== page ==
Whole-body imaging of the distribution of mercury released from dental fillings into monkey tissues.
    Hahn LJ, Kloiber R, Leininger RW, Vimy MJ, Lorscheider FL.
    Source
    Department of Radiology, University of Calgary, Faculty of Medicine, Alberta, Canada.
    Abstract
    The fate of mercury (Hg) released from dental “silver” amalgam tooth fillings into human mouth air is uncertain. A previous report about sheep revealed uptake routes and distribution of amalgam Hg among body tissues. The present investigation demonstrates the bodily distribution of amalgam Hg in a monkey whose dentition, diet, feeding regimen, and chewing pattern closely resemble those of humans. When amalgam fillings, which normally contain 50% Hg, are made with a tracer of radioactive 203Hg and then placed into monkey teeth, the isotope appears in high concentration in various organs and tissues within 4 wk. Whole-body images of the monkey revealed that the highest levels of Hg were located in the kidney, gastrointestinal tract, and jaw. The dental profession’s advocacy of silver amalgam as a stable tooth restorative material is not supported by these findings.

  7. libby says:

    Toxicology. 2003 Mar 14;185(1-2):23-33.
    Placental transfer of mercury in pregnant rats which received dental amalgam restorations.
    Takahashi Y, Tsuruta S, Arimoto M, Tanaka H, Yoshida M.
    Source
    Department of Dental Material Science, School of Dentistry, Aichi-Gakuin University, 1-100 Kusumoto-cho, Chikusa-ku, Nagoya 464-8650, Japan. yoshi@dpc.aichi-gakuin.ac.jp
    Abstract
    Mercury vapor released from one, two and four amalgam restorations in pregnant rats and mercury concentrations in maternal and fetal organs were studied. Dental treatment was given on day 2 of pregnancy. Mercury concentration in air samples drawn from each metabolism chamber with a rat were measured serially for 24 h on days 2, 8 and 15 of pregnancy. On each day of pregnancy, the amount of mercury in 24 h air samples was in proportion to the amalgam surface areas. Linear regression analysis showed relatively high correlation coefficients between the mercury content and amalgam surface areas, and the coefficients were statistically significant. A highly significant correlation was also found between the number of amalgam fillings and their surface areas. Mercury concentrations in major maternal organs with one, two and four amalgam fillings tended to increase with the increasing amalgam surface areas. Spearman’s rank correlation test revealed significant correlations in the brain, liver, kidneys and placenta but not in the lung. Furthermore, significant correlations were also found between the mercury concentrations in all maternal organs and the amount of mercury in 24 h air samples on day 15 of pregnancy. Mercury concentrations in fetal brain, liver and kidneys were much lower than those of the dams but liver and kidneys showed positive correlations between the mercury content and maternal amalgam surface areas. Similar correlations were observed between the mercury concentrations in fetal organs and the amount of mercury in 24 h air samples on day 15 of pregnancy. In fetal brain, no significant correlations were found between either maternal amalgam surface areas or the amount of mercury in 24 h samples on day 15 of pregnancy but significant uptake of mercury was found in the samples from the dams given four amalgam fillings. The results of the present study demonstrated that mercury vapor released from the amalgam fillings in pregnant rats was distributed to maternal and fetal organs in dose-dependent amounts of the amalgam fillings.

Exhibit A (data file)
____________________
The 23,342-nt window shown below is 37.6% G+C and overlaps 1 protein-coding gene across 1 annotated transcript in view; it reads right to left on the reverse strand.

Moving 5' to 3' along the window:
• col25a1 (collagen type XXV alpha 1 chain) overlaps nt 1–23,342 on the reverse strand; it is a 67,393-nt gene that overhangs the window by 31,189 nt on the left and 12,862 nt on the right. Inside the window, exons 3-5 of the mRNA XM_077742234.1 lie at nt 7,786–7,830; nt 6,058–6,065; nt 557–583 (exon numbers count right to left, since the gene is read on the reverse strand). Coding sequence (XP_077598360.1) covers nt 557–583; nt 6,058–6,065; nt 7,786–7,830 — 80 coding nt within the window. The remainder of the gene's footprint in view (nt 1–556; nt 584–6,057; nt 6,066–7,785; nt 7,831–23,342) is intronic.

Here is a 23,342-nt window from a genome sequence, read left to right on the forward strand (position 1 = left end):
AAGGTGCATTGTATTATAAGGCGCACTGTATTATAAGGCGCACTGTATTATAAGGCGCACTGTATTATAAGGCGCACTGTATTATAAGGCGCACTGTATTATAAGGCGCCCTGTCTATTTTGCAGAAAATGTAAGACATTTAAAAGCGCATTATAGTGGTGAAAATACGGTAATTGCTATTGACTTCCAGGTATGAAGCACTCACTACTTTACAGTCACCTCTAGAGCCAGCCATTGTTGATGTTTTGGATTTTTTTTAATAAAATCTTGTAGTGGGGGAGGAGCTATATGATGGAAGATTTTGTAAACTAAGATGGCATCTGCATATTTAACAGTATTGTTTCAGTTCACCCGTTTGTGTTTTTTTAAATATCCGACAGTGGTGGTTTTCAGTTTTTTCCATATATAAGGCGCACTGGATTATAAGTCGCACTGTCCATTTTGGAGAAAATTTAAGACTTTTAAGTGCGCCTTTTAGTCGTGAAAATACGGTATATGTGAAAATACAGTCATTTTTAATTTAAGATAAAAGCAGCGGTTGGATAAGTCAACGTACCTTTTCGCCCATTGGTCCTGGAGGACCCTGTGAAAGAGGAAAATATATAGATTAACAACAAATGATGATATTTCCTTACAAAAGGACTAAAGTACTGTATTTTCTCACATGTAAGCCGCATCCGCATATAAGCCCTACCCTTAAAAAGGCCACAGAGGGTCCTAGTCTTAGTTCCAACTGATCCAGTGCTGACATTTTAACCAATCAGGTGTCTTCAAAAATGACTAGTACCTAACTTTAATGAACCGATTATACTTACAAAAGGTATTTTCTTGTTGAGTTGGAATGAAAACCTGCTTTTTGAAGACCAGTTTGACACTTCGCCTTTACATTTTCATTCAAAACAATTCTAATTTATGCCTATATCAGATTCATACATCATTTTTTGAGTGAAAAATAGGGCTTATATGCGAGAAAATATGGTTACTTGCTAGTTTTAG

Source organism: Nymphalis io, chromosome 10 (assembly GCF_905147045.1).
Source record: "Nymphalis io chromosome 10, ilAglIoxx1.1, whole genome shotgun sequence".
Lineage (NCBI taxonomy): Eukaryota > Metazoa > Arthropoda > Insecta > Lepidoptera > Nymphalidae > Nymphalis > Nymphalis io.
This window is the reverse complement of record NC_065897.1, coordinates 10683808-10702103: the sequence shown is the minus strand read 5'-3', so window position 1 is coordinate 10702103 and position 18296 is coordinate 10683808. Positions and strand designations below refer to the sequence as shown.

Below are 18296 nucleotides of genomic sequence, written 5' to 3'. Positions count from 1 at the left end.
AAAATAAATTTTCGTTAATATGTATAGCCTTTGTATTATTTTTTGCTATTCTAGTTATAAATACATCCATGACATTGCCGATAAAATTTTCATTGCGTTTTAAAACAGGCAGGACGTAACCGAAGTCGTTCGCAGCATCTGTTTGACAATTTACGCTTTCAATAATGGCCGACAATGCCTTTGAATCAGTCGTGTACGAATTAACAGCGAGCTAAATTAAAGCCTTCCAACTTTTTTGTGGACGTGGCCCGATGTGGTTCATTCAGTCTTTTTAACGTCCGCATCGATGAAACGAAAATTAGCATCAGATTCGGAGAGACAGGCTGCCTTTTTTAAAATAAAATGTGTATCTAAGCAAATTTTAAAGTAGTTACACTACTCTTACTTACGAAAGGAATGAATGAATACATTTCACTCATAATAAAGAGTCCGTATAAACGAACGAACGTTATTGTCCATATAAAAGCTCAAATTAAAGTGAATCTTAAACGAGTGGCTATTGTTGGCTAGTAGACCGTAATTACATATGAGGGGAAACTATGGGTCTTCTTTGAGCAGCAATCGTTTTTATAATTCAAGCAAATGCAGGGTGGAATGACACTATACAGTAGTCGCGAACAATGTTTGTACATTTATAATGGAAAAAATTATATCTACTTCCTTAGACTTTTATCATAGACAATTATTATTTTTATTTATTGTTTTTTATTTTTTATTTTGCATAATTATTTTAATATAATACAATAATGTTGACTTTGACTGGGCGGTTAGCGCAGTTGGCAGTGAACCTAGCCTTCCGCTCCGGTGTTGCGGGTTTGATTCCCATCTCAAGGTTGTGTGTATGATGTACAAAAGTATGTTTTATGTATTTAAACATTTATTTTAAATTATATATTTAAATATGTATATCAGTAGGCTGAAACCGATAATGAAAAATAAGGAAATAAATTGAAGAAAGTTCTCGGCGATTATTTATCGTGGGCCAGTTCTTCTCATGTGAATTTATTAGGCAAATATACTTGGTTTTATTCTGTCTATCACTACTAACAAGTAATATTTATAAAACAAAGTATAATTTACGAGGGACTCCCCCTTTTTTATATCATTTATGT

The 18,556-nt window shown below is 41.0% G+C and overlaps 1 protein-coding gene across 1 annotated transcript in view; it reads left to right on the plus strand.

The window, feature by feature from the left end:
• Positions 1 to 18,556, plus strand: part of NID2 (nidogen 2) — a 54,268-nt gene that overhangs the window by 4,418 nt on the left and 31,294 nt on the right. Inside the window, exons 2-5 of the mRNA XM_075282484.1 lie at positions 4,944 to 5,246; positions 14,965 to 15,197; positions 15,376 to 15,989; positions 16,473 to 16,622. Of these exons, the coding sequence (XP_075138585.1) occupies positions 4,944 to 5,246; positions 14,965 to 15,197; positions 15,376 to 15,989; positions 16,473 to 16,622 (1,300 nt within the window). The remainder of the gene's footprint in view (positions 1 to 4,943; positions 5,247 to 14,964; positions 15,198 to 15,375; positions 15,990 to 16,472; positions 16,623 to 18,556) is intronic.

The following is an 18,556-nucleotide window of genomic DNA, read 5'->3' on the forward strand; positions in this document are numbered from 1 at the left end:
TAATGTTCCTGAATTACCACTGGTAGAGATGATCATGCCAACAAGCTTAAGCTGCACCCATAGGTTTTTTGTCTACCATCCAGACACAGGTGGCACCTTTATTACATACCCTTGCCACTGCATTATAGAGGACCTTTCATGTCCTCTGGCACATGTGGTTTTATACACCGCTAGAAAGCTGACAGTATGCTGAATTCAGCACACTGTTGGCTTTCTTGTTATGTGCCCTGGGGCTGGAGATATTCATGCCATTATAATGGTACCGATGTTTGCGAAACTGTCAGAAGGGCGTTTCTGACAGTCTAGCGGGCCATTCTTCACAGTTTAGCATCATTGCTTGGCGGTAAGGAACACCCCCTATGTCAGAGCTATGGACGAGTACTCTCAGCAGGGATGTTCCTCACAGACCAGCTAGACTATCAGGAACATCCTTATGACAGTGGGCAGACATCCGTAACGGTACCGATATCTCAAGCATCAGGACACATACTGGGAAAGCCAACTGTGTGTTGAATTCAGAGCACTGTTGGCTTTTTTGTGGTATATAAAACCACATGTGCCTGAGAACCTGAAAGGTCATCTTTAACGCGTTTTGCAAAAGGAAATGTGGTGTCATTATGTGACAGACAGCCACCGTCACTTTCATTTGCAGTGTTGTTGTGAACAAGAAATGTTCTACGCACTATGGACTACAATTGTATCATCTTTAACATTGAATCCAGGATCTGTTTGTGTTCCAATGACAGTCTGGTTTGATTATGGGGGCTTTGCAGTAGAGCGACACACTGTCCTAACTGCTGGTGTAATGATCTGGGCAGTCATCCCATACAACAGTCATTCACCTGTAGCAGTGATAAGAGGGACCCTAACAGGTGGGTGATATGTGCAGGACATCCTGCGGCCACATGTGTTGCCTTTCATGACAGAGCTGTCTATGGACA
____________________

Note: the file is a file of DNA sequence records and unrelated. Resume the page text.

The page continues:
8. libby says:

    (The Swedish Gov’t has put a total ban on mercury amalgams as of 2009. A summary of the report submitted to the government appears below)

    On Dental Amalgam and Mercury

    Title: Dental Materials and Health
    Author: Maths Berlin

    Introduction
    In April 2002, the Swedish Government appointed a Special Investigator to propose measures aimed at boosting knowledge of health problems relating to amalgam and other dental materials. The Investigator’s duties also included reviewing current regulations concerning individuals’ scope for having their dental fillings removed at a subsidised price, and proposing measures to improve care and consideration for patients who associate their symptoms with dental materials.
    The Investigator submitted a final report (in Swedish) to the Minister for Health and Social Affairs, Lars Engqvist, on 3 June 2003. Enclosed with the report were annexes that made up part of the documentation compiled by the Commission. One of the annexes is an account of the past five years’ scientific publications concerning amalgam, mercury and health, including a risk analysis in terms of environmental medicine. The author of this report is Maths Berlin, a Professor Emeritus of Environmental Medicine.
    An English translation of this internationally acclaimed annex is published here, with a summary of the final report.
    Summary and conclusions
    The past five years’ research has yielded further evidence that amalgam can give rise to side-effects in a sensitive portion of the population. Thus:

    Research in molecular biology has elucidated mechanisms that may underlie the toxic effects of mercury.

    Studies of the effects of mercury on the immune system in rodents have enhanced knowledge of the mechanisms whereby mercury affects the immune system. Clinical studies of occupationally exposed employees have objectively confirmed subclinical influence of mercury on the immune system at low levels of mercury exposure.

    The thyroid has been identified as the target organ for the toxic effect of mercury in occupational exposure to mercury vapour in low doses.

    Experimental studies of primates and rodents have revealed that mercury is accumulated and persists for years in the retina as a result of exposure to mercury vapour. The consequences of this accumulation are, however, unclear.

    Clinical studies of the effects of mercury on occupationally exposed workers, using modern diagnostic methods, have elucidated the connection between dose and effect. They have also identified and quantified neuropsychological symptoms at low exposure levels.